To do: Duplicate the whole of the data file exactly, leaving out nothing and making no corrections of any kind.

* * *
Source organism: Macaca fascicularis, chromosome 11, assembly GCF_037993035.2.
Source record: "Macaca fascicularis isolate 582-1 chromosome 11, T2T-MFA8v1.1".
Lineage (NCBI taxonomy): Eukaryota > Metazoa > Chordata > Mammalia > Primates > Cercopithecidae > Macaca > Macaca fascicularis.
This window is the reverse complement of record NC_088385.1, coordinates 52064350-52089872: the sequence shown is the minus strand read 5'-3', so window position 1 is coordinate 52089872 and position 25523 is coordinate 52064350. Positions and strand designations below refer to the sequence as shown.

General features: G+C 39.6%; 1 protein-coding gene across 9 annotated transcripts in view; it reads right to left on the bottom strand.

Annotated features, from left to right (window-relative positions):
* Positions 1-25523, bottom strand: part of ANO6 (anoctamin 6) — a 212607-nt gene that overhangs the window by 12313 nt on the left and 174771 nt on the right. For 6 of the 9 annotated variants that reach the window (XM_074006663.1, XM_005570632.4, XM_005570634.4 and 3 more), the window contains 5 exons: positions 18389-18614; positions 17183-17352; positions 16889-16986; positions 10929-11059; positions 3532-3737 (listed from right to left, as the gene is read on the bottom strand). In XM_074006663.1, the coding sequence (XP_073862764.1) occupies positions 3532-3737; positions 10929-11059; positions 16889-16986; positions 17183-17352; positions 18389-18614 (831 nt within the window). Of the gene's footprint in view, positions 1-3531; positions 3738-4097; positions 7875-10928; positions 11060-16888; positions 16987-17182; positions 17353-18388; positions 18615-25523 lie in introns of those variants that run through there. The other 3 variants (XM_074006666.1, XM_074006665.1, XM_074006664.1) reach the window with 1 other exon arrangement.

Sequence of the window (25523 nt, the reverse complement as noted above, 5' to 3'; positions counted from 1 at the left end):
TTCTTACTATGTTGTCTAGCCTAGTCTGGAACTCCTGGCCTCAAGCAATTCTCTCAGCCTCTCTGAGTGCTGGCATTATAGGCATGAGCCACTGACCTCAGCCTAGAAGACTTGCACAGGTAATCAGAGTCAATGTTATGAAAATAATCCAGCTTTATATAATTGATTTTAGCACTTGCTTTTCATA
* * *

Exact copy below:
Source organism: Macaca fascicularis, chromosome 11, assembly GCF_037993035.2.
Source record: "Macaca fascicularis isolate 582-1 chromosome 11, T2T-MFA8v1.1".
Lineage (NCBI taxonomy): Eukaryota > Metazoa > Chordata > Mammalia > Primates > Cercopithecidae > Macaca > Macaca fascicularis.
This window is the reverse complement of record NC_088385.1, coordinates 52064350-52089872: the sequence shown is the minus strand read 5'-3', so window position 1 is coordinate 52089872 and position 25523 is coordinate 52064350. Positions and strand designations below refer to the sequence as shown.

General features: G+C 39.6%; 1 protein-coding gene across 9 annotated transcripts in view; it reads right to left on the bottom strand.

Annotated features, from left to right (window-relative positions):
* Positions 1-25523, bottom strand: part of ANO6 (anoctamin 6) — a 212607-nt gene that overhangs the window by 12313 nt on the left and 174771 nt on the right. For 6 of the 9 annotated variants that reach the window (XM_074006663.1, XM_005570632.4, XM_005570634.4 and 3 more), the window contains 5 exons: positions 18389-18614; positions 17183-17352; positions 16889-16986; positions 10929-11059; positions 3532-3737 (listed from right to left, as the gene is read on the bottom strand). In XM_074006663.1, the coding sequence (XP_073862764.1) occupies positions 3532-3737; positions 10929-11059; positions 16889-16986; positions 17183-17352; positions 18389-18614 (831 nt within the window). Of the gene's footprint in view, positions 1-3531; positions 3738-4097; positions 7875-10928; positions 11060-16888; positions 16987-17182; positions 17353-18388; positions 18615-25523 lie in introns of those variants that run through there. The other 3 variants (XM_074006666.1, XM_074006665.1, XM_074006664.1) reach the window with 1 other exon arrangement.

Sequence of the window (25523 nt, the reverse complement as noted above, 5' to 3'; positions counted from 1 at the left end):
TTCTTACTATGTTGTCTAGCCTAGTCTGGAACTCCTGGCCTCAAGCAATTCTCTCAGCCTCTCTGAGTGCTGGCATTATAGGCATGAGCCACTGACCTCAGCCTAGAAGACTTGCACAGGTAATCAGAGTCAATGTTATGAAAATAATCCAGCTTTATATAATTGATTTTAGCACTTGCTTTTCATA